Biosimilars are beginning to permeate the U.S. oncology market, but the floodgates aren’t exactly open. Despite their promise to expand treatment options and rein in cancer costs, biosimilars continue to face prescriber inexperience and other challenges that affect adoption levels. To execute an effective go-to-market strategy in the evolving cancer landscape, biosimilar manufacturers must contend with increasing competition, overcome patent disputes, and develop education programs for biosimilar-naïve stakeholders. Meanwhile, manufacturers of originator products will need to develop effective defense strategies in anticipation of biosimilar competition.
A panel of industry experts, including ZS’s Christina Corridon, an associate principal and leader in the biosimilar center of excellence within the oncology practice area, participated in an OBR-hosted webinar on July 27, 2017, to discuss the changing role of payers, providers and manufacturers related to the adoption of oncology biosimilars. Corridon was joined by webinar moderator Don Sharpe, president of OBR; Howard Hochster, M.D., professor of medicine and associate director of clinical services at Yale Cancer Center; and Steven B. Miller, M.D., senior vice president and chief medical officer at Express Scripts.
Following a discussion of recently approved oncology biosimilars, the difference between biosimilars and generics, potential cost savings and market dynamics influencing category expansion, Corridon shared a few observations with the group from a ZS survey of 252 oncologists, payers and pharmacy directors, whom ZS polled to represent the stakeholders driving the adoption of biosimilars.
“The tidal wave of activity presents many opportunities, but depending on your perspective, it may also be a little daunting to surf into this,” Corridon said. According to ZS’s survey, there are four key factors that are affecting the U.S. adoption of biosimilars:
- Industry stakeholders have a limited understanding of biosimilars. The research revealed a correlation between a stakeholder’s education level regarding oncology biosimilars and her willingness to try and potentially adopt them. Dr. Hochster explained that oncologists’ knowledge of biosimilars is “pretty minimal,” and indicated a need to educate more broadly on the concepts of biosimilarity, interchangeability and switching.
- Oncologists need to be confident that biosimilars are on par with the reference products. Biosimilars must prove that they meet a certain level of criteria already established by the reference products. Surveyed oncologists identified the following adoption drivers:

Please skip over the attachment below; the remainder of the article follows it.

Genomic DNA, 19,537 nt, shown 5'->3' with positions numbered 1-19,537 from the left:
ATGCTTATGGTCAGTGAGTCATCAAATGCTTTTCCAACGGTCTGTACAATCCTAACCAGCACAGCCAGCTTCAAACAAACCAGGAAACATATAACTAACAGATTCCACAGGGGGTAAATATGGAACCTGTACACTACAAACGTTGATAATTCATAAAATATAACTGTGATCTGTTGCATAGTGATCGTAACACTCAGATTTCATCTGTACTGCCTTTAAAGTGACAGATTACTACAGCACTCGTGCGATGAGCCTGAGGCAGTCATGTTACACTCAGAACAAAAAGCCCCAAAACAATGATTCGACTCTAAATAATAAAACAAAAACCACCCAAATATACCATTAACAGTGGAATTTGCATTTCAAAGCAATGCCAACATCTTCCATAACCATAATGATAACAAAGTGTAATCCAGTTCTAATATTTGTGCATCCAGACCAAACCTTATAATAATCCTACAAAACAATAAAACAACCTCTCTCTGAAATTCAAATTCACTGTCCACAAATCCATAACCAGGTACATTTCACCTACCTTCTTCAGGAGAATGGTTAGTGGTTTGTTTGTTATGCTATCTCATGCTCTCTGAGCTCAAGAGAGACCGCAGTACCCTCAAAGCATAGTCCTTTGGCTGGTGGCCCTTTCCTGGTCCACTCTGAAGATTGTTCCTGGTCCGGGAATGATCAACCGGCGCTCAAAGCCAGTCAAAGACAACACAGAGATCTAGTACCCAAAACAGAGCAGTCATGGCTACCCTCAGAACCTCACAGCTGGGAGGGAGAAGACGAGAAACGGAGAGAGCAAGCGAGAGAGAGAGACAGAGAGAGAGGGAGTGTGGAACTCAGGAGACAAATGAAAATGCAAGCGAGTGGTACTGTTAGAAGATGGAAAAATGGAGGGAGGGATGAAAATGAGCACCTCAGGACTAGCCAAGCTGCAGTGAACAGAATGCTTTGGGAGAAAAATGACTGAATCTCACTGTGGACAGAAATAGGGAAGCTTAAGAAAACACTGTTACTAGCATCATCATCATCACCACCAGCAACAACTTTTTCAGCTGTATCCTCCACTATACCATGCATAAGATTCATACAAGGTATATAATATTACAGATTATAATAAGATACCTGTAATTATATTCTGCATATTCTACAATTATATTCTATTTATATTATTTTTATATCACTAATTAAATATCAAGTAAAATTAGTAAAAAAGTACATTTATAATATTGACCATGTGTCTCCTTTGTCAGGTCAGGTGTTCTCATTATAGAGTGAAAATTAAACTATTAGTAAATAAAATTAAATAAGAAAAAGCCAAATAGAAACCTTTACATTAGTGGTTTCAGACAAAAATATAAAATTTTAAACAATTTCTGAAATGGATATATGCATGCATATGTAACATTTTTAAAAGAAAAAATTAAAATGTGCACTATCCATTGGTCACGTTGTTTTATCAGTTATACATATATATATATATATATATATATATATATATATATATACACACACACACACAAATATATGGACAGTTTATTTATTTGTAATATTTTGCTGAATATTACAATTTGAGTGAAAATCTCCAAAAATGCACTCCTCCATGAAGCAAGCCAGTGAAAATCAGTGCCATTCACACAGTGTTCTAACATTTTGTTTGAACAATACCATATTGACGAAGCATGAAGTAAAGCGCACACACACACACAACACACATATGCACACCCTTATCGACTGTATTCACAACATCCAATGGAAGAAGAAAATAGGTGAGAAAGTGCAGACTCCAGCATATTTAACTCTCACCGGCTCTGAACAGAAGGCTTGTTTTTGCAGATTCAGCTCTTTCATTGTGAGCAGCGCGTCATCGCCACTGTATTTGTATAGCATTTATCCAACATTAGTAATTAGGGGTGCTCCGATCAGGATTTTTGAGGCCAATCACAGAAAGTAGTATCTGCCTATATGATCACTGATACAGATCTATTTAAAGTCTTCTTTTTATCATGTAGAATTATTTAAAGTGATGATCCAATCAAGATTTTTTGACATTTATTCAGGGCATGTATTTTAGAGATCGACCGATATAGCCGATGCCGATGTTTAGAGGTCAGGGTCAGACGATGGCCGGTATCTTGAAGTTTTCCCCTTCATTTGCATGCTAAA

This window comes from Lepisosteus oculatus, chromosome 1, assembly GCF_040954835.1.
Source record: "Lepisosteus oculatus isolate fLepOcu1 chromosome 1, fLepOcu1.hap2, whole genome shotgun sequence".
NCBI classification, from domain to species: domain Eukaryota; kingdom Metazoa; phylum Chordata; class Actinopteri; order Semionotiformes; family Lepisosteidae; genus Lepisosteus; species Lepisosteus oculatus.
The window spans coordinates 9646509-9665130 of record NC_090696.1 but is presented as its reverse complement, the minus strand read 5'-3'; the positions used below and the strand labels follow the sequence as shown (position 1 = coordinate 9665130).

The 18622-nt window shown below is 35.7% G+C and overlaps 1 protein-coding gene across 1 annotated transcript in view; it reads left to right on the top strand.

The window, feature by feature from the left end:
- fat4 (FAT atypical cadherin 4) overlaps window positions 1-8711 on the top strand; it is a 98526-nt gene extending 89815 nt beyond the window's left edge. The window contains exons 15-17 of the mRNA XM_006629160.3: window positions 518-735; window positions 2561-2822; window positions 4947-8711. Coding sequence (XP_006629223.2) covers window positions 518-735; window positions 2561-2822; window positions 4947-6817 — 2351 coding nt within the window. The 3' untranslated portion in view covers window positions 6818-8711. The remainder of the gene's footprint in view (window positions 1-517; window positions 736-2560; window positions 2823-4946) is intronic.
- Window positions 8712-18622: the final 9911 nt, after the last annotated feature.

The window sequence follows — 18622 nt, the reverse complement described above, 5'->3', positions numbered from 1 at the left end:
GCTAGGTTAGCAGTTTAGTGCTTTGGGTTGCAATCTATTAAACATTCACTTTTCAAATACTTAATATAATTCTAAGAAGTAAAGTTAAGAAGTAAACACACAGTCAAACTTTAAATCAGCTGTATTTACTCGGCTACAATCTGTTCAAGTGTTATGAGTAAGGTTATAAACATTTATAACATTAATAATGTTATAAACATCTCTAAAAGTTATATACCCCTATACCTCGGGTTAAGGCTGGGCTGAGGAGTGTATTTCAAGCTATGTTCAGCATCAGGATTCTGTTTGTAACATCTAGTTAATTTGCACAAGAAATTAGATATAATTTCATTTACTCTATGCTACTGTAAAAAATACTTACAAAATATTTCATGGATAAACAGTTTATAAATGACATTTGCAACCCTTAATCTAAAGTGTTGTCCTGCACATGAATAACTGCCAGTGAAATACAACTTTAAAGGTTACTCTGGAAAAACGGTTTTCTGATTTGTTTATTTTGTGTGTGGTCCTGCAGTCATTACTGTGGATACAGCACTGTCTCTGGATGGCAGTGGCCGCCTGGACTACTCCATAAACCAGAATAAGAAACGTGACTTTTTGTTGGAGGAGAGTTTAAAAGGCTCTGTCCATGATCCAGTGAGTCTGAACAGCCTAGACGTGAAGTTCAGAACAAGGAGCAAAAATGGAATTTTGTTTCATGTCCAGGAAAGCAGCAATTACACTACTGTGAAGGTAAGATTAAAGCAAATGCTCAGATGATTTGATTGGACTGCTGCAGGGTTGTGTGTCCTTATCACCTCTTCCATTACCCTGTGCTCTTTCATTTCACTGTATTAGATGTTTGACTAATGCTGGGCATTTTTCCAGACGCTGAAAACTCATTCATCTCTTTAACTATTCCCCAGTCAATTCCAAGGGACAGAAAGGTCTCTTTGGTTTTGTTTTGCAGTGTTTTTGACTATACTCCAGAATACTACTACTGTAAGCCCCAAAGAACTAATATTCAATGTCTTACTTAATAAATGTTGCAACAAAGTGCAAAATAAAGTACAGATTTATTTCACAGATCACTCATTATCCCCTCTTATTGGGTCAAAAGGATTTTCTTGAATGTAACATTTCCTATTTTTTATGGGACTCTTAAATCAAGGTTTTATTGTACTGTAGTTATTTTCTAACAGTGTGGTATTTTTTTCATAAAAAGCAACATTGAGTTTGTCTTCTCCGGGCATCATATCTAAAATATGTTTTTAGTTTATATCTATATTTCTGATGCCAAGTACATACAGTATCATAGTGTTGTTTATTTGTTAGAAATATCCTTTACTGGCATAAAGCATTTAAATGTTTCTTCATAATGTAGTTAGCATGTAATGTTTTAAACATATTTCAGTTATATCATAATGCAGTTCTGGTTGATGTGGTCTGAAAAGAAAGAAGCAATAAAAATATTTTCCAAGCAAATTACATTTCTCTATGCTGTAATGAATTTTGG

- Favorable cost: The market expects to see considerable savings with biosimilar entry, not just from the biosimilars themselves but also from enhanced competition driving down the prices of originator products. In fact, Miller identified the financial piece as the biggest reason that the industry is focused on the adoption of therapeutic oncology biosimilars, adding that they’re “safe, effective and more affordable [than originator products].”
- Ease of reimbursement: Oncologists need easy access to the products that they intend to prescribe.
- Guidelines: Biosimilar guidelines need to meet the standards already established by the reference products in the same category and therapeutic area.
- Manufacturer brand: In some cases, oncologists may prefer to prescribe one brand over another either because of prior experiences or based on the manufacturer’s reputation.
- Half of the oncologists surveyed are prepared to use biosimilars. The survey found that nearly 50% of oncologists are ready to adopt biosimilars at FDA approval, and showed no indication of discrimination based on tumor type. Conversely, about one-fifth of participating oncologists indicated that they would prescribe biosimilars only when the practice or payer forced their adoption. The EMR in Dr. Hochster’s practice, for example, restricts his ability to prescribe the originator product to biosimilar white cell stimulator Zarxio.
- Oncologists are more hesitant to switch patients to biosimilars. Oncologists are more likely to prescribe a biosimilar to a new patient or to a patient not already on a branded biologic than they are to switch a patient from the reference product to a biosimilar. Oncologists’ hesitation to prescribe likely results from safety and efficacy concerns, but as both Dr. Hochster and Miller pointed out, originator products also vary slightly from one batch to the next, and biosimilars fall within the same range of variability. In fact, the ZS survey found that a poor understanding of the manufacturing process is one example of an educational gap that, if closed, could improve biosimilar adoption rates.
According to Dr. Hochster, ignorance is the biggest barrier that biosimilars will face, and physicians need to be comfortable with the concept that biosimilars are going to be just as good for the patient as the originator molecule, and they’ll come at a lower price. Moreover, Miller said that biosimilars will continue to face stiff competition because originators will do everything in their power to maintain market share, such as by bundling products together and offering discounts. Lastly, Corridon questioned whether the biosimilar landscape will be financially sustainable for certain entrants.